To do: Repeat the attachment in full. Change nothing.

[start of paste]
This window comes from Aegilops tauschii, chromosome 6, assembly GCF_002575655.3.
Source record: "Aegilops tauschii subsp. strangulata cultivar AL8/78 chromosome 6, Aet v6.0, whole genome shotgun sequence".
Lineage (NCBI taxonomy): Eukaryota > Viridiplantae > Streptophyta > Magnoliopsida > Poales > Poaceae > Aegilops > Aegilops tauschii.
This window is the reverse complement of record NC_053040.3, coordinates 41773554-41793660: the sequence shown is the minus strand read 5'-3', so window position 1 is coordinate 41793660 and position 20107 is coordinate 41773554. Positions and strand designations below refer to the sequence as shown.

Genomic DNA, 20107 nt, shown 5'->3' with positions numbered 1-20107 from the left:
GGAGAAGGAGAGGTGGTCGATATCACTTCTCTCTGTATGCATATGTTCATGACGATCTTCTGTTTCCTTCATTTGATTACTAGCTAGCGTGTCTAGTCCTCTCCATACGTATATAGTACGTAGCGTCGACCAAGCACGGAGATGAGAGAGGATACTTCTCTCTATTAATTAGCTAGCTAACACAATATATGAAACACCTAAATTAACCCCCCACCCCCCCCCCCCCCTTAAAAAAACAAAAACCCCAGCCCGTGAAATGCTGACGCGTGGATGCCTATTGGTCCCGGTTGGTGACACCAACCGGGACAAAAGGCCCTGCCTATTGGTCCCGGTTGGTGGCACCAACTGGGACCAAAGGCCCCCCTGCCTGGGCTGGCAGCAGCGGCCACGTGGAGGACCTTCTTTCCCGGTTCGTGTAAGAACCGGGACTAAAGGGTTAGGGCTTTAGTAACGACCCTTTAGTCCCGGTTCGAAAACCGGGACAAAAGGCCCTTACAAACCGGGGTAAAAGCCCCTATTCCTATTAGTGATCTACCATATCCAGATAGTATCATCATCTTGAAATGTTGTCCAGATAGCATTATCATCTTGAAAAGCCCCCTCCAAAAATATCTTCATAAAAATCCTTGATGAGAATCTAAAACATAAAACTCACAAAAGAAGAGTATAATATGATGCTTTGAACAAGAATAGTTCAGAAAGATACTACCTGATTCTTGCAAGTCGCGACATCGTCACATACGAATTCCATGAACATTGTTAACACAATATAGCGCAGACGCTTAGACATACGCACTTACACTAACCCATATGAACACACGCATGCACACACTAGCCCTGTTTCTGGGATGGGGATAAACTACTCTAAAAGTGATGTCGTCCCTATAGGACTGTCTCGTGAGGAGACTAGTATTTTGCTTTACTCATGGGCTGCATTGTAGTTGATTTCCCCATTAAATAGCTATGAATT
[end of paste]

This window comes from Aegilops tauschii, chromosome 6, assembly GCF_002575655.3.
Source record: "Aegilops tauschii subsp. strangulata cultivar AL8/78 chromosome 6, Aet v6.0, whole genome shotgun sequence".
Lineage (NCBI taxonomy): Eukaryota > Viridiplantae > Streptophyta > Magnoliopsida > Poales > Poaceae > Aegilops > Aegilops tauschii.
This window is the reverse complement of record NC_053040.3, coordinates 41773554-41793660: the sequence shown is the minus strand read 5'-3', so window position 1 is coordinate 41793660 and position 20107 is coordinate 41773554. Positions and strand designations below refer to the sequence as shown.

Genomic DNA, 20107 nt, shown 5'->3' with positions numbered 1-20107 from the left:
GGAGAAGGAGAGGTGGTCGATATCACTTCTCTCTGTATGCATATGTTCATGACGATCTTCTGTTTCCTTCATTTGATTACTAGCTAGCGTGTCTAGTCCTCTCCATACGTATATAGTACGTAGCGTCGACCAAGCACGGAGATGAGAGAGGATACTTCTCTCTATTAATTAGCTAGCTAACACAATATATGAAACACCTAAATTAACCCCCCACCCCCCCCCCCCCCTTAAAAAAACAAAAACCCCAGCCCGTGAAATGCTGACGCGTGGATGCCTATTGGTCCCGGTTGGTGACACCAACCGGGACAAAAGGCCCTGCCTATTGGTCCCGGTTGGTGGCACCAACTGGGACCAAAGGCCCCCCTGCCTGGGCTGGCAGCAGCGGCCACGTGGAGGACCTTCTTTCCCGGTTCGTGTAAGAACCGGGACTAAAGGGTTAGGGCTTTAGTAACGACCCTTTAGTCCCGGTTCGAAAACCGGGACAAAAGGCCCTTACAAACCGGGGTAAAAGCCCCTATTCCTATTAGTGATCTACCATATCCAGATAGTATCATCATCTTGAAATGTTGTCCAGATAGCATTATCATCTTGAAAAGCCCCCTCCAAAAATATCTTCATAAAAATCCTTGATGAGAATCTAAAACATAAAACTCACAAAAGAAGAGTATAATATGATGCTTTGAACAAGAATAGTTCAGAAAGATACTACCTGATTCTTGCAAGTCGCGACATCGTCACATACGAATTCCATGAACATTGTTAACACAATATAGCGCAGACGCTTAGACATACGCACTTACACTAACCCATATGAACACACGCATGCACACACTAGCCCTGTTTCTGGGATGGGGATAAACTACTCTAAAAGTGATGTCGTCCCTATAGGACTGTCTCGTGAGGAGACTAGTATTTTGCTTTACTCATGGGCTGCATTGTAGTTGATTTCCCCATTAAATAGCTATGAATT